Simplify The **** Out of Everything

“Help!”

Back when I started seriously exercising eleven years ago, I had no clue what I was doing.  I wasn’t sure how many reps and how many sets of each exercise I should be doing – I wandered the gym aimlessly for an hour and a half every day, sitting down at every machine for an arbitrary amount of repetitions before moving on.  I wanted to get bigger, so I spent my afternoon reading Muscle & Fitness and scouring websites promising to help me “get bigger now!”  I read so many different sites and followed so many different routines that I felt horribly lost…not suprisingly, I got ZERO results.

Whether you’re trying to gain weight, lose weight, build muscle, or just get healthy, I bet you can relate.

When it comes to fitness and health, there are a  MILLION options, choices, routines, diets, exercises, and plans out there.  You’re reading Nerd Fitness, which means that you’re most likely incredibly good looking, wildly intelligent, and modest.  However, it also probably means that you have an overactive brain that causes you to overanalyze and overthink things (like these good looking intelligent rebels).

I know I often get “paralysis by analysis,” though not nearly as bad as I used to.  I would jump from one complicated workout to the next because it made me feel like I was accomplishing something (I wasn’t) and jump one diet to the next because I chased the fad that promised the fastest results (I got none).  It wasn’t until I made one crucial decision that things finally clicked for me:

I simplified the **** out of everything.

Simplify your diet

If you are just getting started on your journey to a better life, the concept of a diet probably freaks you out.  I’m guessing this is true because I get a few emails like this per day:

  • Exactly how many calories should I eat?
  • Can I eat carbs after 5pm/8pm?
  • What about this particular cleanse/diet/meal plan?
  • Should I eat this and not that?

There are so many different methods out there that promote weight loss that it’s horribly confusing and incredibly intimidating.  Most people see all of these options, try a whole bunch of options for a few weeks, and then quickly move onto the next one.  Either that, or they get so overwhelmed with all of the options that they do the worst thing possible: nothing.

If you are trying to get healthy, throw away the chaos and simplify things!

Calories - Track your calories for a few days so you have an estimate of what you’re eating and how many calories you’re putting into your body.  Use a free site like Dailyburn to keep things easy.  Once you know how many calories you are eating, it’s shockingly simple: consistently eat more or less depending on your goal.  If you want to lose weight, you need to eat LESS.  If you want to gain weight, then you need to eat MORE.  Step on the scale once a week and then adjust your calorie intake depending on whether it’s moving in the right direction.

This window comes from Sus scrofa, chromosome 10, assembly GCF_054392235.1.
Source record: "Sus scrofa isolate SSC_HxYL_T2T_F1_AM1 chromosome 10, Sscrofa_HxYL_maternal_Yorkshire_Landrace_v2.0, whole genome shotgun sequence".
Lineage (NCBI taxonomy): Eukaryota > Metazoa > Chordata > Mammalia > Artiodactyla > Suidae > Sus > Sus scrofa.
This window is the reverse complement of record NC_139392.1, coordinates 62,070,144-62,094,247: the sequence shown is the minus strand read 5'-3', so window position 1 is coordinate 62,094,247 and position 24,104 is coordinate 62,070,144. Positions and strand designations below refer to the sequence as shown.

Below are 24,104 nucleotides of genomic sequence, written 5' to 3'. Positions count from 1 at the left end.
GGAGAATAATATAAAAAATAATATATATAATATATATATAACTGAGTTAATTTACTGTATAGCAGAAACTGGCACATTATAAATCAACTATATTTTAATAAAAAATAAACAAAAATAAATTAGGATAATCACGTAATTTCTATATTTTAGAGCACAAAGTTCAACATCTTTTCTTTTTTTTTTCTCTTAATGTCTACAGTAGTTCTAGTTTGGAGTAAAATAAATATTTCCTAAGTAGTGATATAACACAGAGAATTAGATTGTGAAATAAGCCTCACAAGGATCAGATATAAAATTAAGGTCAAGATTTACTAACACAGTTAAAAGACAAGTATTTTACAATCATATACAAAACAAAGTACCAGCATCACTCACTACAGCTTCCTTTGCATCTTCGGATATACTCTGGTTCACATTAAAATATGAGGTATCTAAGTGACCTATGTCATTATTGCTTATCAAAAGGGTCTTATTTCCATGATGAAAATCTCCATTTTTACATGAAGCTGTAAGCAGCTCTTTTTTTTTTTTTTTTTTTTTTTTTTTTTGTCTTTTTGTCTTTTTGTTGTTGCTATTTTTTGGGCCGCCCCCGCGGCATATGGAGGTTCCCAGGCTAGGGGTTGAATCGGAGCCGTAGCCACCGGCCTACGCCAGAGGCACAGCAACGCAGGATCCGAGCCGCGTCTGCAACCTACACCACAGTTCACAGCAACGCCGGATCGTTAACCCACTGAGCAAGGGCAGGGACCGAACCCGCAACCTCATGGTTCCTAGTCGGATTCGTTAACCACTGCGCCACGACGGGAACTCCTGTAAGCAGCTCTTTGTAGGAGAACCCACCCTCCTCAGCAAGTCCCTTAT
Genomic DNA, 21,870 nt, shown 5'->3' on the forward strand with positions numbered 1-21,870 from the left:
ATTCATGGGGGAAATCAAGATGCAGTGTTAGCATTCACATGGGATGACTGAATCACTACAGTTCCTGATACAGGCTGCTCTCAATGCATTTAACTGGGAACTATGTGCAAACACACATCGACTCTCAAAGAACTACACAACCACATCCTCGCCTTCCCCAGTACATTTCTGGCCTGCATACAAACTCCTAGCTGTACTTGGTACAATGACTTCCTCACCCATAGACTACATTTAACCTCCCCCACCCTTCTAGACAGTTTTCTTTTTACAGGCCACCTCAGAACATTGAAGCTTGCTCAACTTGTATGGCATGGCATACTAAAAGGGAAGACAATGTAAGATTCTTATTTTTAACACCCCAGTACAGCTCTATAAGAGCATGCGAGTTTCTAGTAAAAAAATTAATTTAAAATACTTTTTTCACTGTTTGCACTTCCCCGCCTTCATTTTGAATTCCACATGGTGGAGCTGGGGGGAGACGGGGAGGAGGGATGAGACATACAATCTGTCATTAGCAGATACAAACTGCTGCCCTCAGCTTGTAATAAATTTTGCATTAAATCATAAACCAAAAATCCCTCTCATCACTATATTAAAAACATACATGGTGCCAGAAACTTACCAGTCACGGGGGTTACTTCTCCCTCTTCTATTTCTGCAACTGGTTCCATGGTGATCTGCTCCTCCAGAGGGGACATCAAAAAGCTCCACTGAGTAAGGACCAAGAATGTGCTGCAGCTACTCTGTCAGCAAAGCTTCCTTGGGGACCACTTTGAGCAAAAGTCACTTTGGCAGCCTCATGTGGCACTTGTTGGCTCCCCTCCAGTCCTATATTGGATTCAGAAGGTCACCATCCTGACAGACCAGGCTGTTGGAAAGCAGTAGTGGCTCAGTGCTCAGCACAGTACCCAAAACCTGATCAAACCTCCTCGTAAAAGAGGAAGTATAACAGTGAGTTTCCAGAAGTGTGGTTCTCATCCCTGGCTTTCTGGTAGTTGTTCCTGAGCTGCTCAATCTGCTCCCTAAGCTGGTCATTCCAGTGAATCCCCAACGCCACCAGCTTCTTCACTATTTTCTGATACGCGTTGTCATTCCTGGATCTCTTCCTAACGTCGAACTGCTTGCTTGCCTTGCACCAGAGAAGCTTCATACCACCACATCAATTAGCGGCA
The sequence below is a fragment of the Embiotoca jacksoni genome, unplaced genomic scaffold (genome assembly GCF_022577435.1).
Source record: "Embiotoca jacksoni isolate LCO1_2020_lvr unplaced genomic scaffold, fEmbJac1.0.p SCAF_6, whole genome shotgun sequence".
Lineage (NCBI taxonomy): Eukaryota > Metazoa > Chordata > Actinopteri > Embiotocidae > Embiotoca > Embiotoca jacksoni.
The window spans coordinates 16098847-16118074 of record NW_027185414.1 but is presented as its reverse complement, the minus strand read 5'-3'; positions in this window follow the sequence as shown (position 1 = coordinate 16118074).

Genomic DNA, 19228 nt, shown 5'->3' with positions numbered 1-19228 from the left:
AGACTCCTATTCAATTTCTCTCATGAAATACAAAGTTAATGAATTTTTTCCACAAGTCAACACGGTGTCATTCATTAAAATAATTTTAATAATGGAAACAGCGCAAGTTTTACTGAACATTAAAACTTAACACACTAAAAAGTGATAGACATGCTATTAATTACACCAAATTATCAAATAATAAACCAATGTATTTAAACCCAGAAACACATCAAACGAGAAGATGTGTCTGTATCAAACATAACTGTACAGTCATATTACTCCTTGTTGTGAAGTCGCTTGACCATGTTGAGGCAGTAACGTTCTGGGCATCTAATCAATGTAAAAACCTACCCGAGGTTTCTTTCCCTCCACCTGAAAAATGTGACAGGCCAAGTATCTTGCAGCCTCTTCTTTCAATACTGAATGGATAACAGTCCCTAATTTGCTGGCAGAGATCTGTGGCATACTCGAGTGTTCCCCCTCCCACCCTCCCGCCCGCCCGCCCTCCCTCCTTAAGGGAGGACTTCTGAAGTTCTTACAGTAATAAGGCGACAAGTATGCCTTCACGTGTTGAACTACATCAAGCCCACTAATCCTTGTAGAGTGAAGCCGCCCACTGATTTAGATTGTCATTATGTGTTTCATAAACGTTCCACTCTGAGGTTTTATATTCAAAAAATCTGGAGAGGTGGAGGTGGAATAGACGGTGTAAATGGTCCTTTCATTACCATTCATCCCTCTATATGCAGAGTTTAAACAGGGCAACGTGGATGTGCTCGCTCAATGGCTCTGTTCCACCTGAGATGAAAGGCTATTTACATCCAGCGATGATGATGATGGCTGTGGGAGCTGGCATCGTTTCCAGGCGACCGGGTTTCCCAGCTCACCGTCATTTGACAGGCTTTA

Clean eating – If you don’t want to count calories, then there’s an even easier option.  It’s called the “you’re smart and you know what real food is so stop eating crap” diet – more affectionately referred to as the Paleo Diet.  You have a list of things you can eat and a list of things you shouldn’t eat.  Load up on the good stuff, cut out the bad stuff.  Don’t count calories, eat when you’re hungry, and watch your body change.

Small changes -  If either one of these options seems like far too drastic of a change, that’s okay.  Focus on one small change per week.  Cut back on the number of Mountain Dews from 24 a week to 22.  Next week, drop down to 20.  You don’t need to change everything at once, but you do need to constantly make changes that you can live with.  This is clearly influenced by momentum – tough at the beginning, but easier once you build up a few weeks of positive behavior.

Cook one thing - The best thing you can do for healthy living is to learn how to cook healthy meals.  However, if you think like I used to think, then cooking is a scary and intimidating activity that takes away time from playing Xbox.  Don’t worry about becoming the next Top Chef – just follow the direcitons and learn to cook one thing. That’s only 1 more than zero!  And then grow up, recipe by recipe, from there.  This is how I  got started.

Analyze and modify – Most people give up on healthy eating because they’re not seeing results (i.e. they step on the scale, it’s up a pound since the day before and they go berserk).  The scale is just a number – it doesn’t factor in how you feel, how many inches you’re losing, or what your body composition is like.  Take a picture of yourself, and then take another one in two weeks – do you look better?  Do you feel better?  If so – keep doing what you’re doing.  If not – then it’s time to make a few more changes.  Make sure you’re properly tracking your progress and its easy to tell when it’s time to adjust.

A good friend of mine (we’ll call him the Kapster) has been on a weight loss journey for quite a while.  He’s tried every diet fad in existence, he’s done every cleanse diet out there, and he’s never gotten results.  Two months ago, he was fully indoctrinated to the Paleo Lifestyle, and something clicked.  No more calorie counting, no more evenly portioned meals timed every 2.5 hours – he now only eats certain foods, and only eats when he’s hungry.  Simplicity.  Kapster is now down 20+ lbs, has stuck with the plan for a full 60 days with absolutely no signs of slowing down, and is more active and healthier than he’s ever been in his life.

Don’t get caught up in the minutiae.

Simplify. Analyze. Modify. Dominate.

Simplify your training